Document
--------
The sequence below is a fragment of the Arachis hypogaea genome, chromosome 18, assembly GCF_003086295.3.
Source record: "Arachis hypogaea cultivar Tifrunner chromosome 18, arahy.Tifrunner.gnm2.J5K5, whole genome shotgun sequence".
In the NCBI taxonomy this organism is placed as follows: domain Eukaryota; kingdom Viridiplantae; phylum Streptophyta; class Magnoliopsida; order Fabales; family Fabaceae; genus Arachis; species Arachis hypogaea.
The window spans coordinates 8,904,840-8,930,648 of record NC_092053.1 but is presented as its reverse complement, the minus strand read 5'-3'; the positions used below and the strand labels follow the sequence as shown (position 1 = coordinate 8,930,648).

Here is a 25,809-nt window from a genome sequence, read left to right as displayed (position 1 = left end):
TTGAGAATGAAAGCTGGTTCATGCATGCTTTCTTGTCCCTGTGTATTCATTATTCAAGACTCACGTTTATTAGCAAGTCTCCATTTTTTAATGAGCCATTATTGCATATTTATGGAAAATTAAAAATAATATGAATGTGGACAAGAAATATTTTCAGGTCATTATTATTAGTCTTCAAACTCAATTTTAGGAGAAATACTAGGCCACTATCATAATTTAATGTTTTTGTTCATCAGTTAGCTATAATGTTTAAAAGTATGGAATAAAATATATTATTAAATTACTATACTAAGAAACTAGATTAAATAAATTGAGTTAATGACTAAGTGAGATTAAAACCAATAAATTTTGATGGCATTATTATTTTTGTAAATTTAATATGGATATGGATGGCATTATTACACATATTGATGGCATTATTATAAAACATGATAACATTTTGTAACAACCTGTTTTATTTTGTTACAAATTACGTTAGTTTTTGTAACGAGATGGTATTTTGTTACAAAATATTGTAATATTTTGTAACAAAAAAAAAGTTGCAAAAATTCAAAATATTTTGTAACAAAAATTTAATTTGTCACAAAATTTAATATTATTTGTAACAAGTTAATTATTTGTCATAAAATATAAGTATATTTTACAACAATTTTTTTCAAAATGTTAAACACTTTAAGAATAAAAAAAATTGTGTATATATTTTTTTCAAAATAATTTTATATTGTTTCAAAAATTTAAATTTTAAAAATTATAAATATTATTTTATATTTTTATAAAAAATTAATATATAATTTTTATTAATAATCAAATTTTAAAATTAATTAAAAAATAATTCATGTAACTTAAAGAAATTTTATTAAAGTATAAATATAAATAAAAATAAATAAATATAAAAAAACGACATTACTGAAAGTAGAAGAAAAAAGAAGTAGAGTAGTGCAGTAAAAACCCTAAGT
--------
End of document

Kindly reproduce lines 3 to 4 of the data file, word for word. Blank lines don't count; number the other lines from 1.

In the NCBI taxonomy this organism is placed as follows: domain Eukaryota; kingdom Viridiplantae; phylum Streptophyta; class Magnoliopsida; order Fabales; family Fabaceae; genus Arachis; species Arachis hypogaea.
The window spans coordinates 8,904,840-8,930,648 of record NC_092053.1 but is presented as its reverse complement, the minus strand read 5'-3'; the positions used below and the strand labels follow the sequence as shown (position 1 = coordinate 8,930,648).